Bert felt jealous, cheated on, and blue. Then he discovered he could morph into a giant nightmarish slug...
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On Wednesdays and Sundays I’m blogging nibble-sized chunks of new ‘Life in the Clouds’ novellas. You can check in regularly and read them bit for bit, or leave a message in my 'contact' page, and I'll send the entire digital story to you for free when published.
Life in the Clouds #6: Take a Slug ® James Field.
In the last post: The troll wanted Alf's toadstools, but the little robot, Crusher, stood between them...
Dear friends, on Tuesdays and Saturdays I’m blogging nibble-sized chunks of new ‘Life in the Clouds’ stories. You can check in regularly and read them free, or wait to buy the whole story when published.
Eerie Eve ® James Field. Part 20
With Crusher between himself and the troll, Alf felt brave. "Are these what you're after?" he said, brandishing the basket of fat, juicy, curse-banishing toadstools. "Well, you can't have them, so bugger off."
The slobbering troll licked its lips and tried to step around Crusher, but the robot gave it no room. So the troll blasted out a new deafening roar and swung its right arm to brush Crusher aside. In one smooth movement, the little robot grabbed the troll's knotted wrist, jostled the creature out of balance, and tossed it over its shoulder.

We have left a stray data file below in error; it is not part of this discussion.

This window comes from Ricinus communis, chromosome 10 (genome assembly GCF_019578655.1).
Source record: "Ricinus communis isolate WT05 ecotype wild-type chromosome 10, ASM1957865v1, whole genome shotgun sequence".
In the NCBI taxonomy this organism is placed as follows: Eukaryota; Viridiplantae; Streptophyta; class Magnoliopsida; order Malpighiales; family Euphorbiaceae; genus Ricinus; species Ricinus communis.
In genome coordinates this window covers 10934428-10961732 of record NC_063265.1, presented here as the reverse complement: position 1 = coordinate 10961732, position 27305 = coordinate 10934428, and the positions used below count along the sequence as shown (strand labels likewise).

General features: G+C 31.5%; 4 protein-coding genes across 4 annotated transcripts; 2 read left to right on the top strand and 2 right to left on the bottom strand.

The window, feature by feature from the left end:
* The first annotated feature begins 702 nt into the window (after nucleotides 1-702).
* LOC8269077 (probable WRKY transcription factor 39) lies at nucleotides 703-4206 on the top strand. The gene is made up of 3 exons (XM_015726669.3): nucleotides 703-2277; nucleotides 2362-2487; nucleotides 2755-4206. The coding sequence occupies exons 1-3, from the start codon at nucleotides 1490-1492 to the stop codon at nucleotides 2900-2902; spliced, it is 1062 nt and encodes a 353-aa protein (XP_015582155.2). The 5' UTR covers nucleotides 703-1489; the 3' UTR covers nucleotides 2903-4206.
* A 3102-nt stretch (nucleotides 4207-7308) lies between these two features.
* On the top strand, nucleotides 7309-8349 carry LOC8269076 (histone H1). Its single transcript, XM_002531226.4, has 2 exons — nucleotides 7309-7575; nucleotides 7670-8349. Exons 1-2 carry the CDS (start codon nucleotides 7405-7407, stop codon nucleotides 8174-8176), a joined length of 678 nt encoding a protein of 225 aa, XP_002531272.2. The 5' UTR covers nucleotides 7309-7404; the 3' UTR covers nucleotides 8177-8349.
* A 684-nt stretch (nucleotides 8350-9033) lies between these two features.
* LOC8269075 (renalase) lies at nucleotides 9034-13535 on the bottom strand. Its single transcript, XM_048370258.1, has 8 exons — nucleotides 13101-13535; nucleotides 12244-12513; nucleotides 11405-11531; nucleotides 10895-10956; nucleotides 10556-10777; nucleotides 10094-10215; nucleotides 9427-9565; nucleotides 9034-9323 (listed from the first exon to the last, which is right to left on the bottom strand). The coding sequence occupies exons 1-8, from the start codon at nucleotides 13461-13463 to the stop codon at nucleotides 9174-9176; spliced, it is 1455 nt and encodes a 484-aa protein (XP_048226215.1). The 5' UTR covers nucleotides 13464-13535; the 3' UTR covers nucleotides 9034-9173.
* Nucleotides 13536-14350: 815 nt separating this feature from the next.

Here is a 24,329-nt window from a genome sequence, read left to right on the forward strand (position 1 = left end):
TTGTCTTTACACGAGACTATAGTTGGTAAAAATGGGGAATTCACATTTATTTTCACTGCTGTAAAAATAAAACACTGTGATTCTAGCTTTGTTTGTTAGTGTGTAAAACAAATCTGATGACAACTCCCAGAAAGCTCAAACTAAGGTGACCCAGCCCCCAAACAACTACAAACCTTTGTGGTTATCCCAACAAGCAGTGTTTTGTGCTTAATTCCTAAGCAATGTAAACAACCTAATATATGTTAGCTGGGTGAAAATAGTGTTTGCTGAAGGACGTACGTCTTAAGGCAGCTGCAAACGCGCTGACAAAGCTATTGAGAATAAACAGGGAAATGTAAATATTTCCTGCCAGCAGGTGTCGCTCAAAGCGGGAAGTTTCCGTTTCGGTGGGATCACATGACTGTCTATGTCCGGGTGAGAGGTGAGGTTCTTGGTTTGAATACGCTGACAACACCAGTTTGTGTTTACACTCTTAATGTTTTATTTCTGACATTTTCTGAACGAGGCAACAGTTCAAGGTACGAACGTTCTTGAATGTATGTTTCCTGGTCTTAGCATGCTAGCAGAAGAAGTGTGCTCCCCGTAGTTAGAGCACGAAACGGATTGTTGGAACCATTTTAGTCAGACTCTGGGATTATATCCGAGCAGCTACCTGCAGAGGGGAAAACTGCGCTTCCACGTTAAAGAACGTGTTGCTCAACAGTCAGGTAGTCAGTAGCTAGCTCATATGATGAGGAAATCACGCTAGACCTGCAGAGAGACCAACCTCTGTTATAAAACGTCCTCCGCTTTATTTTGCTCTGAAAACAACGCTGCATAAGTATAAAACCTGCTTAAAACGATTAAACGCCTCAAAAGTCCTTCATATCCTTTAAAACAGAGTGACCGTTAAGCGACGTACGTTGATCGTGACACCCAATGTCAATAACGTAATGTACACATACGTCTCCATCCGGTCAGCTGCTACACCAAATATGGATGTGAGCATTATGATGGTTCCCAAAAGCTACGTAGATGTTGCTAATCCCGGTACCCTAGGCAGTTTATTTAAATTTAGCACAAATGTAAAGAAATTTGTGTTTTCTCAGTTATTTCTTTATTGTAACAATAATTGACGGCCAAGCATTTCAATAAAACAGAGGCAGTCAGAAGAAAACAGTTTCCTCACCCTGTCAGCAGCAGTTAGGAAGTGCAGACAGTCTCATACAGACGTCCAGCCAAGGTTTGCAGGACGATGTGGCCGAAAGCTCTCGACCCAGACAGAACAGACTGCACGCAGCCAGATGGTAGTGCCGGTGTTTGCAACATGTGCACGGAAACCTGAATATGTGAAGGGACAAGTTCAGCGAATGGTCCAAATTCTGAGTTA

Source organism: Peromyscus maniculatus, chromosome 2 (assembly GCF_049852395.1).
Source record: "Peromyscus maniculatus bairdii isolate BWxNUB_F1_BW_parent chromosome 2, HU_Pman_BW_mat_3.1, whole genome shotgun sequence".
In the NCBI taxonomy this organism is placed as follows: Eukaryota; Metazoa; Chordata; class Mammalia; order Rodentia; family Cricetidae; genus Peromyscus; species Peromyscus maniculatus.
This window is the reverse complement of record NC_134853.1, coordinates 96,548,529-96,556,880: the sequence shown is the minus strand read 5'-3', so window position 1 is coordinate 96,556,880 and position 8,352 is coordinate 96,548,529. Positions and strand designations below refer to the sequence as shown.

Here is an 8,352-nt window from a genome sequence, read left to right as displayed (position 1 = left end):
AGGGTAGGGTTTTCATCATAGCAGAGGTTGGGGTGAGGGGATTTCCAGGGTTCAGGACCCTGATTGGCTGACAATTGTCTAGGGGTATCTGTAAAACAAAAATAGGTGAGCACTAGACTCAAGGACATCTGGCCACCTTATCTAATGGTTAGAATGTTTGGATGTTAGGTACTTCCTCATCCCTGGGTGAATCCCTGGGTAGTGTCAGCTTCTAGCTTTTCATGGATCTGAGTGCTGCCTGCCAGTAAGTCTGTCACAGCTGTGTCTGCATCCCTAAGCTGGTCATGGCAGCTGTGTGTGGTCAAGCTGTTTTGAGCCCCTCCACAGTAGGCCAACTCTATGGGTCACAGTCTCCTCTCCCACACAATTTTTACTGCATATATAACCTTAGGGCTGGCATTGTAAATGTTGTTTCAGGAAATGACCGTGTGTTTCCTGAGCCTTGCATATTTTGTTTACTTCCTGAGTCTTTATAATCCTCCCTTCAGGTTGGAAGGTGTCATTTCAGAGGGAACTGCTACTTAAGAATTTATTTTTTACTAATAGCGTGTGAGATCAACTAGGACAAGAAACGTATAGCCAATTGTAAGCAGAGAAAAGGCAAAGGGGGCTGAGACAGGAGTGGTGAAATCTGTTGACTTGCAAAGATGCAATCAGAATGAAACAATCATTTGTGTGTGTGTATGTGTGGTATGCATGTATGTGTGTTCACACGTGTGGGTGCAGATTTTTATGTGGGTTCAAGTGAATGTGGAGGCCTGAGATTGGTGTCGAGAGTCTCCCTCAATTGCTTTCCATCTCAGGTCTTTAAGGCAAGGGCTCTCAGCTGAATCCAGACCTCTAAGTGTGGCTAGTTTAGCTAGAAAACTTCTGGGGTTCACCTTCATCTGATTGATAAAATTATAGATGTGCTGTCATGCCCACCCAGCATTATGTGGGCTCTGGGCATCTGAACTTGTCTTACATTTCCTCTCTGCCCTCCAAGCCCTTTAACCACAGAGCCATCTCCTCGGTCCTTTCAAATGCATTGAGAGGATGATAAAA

As if lost, the troll sat and gazed in all directions. Its mouth hung open and it scratched the top of its head. Then it saw Crusher, blinked twice, and lumbered to its feet. Cautious and curious, it shuffled up to the robot, bent forward, and sniffed.
Alf couldn't help himself. He ordered Crusher to grab the Troll's vulgar nose and squeeze: a bad mistake.
With surprising speed, the troll plucked a knife from its belt and slashed Crusher's forearm. Hydraulic fluid hissed from the gash, and Crusher's strength soon dwindled to nothing.
After rubbing its nose, the troll grabbed the robot, as floppy now as a rag doll, and hurled it high into a nearby fur tree. And there it dangled, trapped in a tangle of branches, leaving Alf to face the troll.
The real world:
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The Thursday Murder Club by Richard Osman
My rating: 2 of 5 stars
There’s a lot to like and a lot to dislike in this story. I like that it’s cosy, funny, and heart-warming. The plot, however, is a tragedy. There are two murders, and every character in the book, of which there are many, has a motif. With so many twists, turns, and red herrings throughout the narrative, it lost me in a virtual maze.
But the author commits the gravest crime: he introduces a new, guilty character right at the end of the story. Tut, tut, naughty.
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